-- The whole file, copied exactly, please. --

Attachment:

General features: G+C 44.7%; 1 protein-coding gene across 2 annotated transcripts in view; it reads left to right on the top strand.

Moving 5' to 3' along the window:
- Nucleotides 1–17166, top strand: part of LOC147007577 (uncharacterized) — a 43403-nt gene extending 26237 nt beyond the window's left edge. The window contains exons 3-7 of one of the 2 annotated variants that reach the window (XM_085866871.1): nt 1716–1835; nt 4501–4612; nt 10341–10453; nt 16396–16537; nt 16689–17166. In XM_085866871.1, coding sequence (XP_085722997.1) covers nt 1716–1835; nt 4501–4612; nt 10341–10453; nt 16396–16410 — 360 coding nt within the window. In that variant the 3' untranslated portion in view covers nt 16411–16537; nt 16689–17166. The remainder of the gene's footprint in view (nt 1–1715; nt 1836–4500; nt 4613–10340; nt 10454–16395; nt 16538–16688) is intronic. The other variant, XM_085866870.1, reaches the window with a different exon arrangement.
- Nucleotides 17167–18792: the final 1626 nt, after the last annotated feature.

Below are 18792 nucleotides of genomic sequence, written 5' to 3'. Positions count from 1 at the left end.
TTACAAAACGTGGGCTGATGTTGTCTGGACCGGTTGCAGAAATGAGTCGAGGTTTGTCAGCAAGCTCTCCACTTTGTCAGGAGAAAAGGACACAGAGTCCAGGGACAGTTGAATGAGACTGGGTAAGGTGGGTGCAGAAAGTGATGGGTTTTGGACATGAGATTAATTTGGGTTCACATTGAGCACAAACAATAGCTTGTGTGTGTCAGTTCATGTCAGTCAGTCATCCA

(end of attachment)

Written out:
General features: G+C 44.7%; 1 protein-coding gene across 2 annotated transcripts in view; it reads left to right on the top strand.

Moving 5' to 3' along the window:
- Nucleotides 1–17166, top strand: part of LOC147007577 (uncharacterized) — a 43403-nt gene extending 26237 nt beyond the window's left edge. The window contains exons 3-7 of one of the 2 annotated variants that reach the window (XM_085866871.1): nt 1716–1835; nt 4501–4612; nt 10341–10453; nt 16396–16537; nt 16689–17166. In XM_085866871.1, coding sequence (XP_085722997.1) covers nt 1716–1835; nt 4501–4612; nt 10341–10453; nt 16396–16410 — 360 coding nt within the window. In that variant the 3' untranslated portion in view covers nt 16411–16537; nt 16689–17166. The remainder of the gene's footprint in view (nt 1–1715; nt 1836–4500; nt 4613–10340; nt 10454–16395; nt 16538–16688) is intronic. The other variant, XM_085866870.1, reaches the window with a different exon arrangement.
- Nucleotides 17167–18792: the final 1626 nt, after the last annotated feature.

Below are 18792 nucleotides of genomic sequence, written 5' to 3'. Positions count from 1 at the left end.
TTACAAAACGTGGGCTGATGTTGTCTGGACCGGTTGCAGAAATGAGTCGAGGTTTGTCAGCAAGCTCTCCACTTTGTCAGGAGAAAAGGACACAGAGTCCAGGGACAGTTGAATGAGACTGGGTAAGGTGGGTGCAGAAAGTGATGGGTTTTGGACATGAGATTAATTTGGGTTCACATTGAGCACAAACAATAGCTTGTGTGTGTCAGTTCATGTCAGTCAGTCATCCA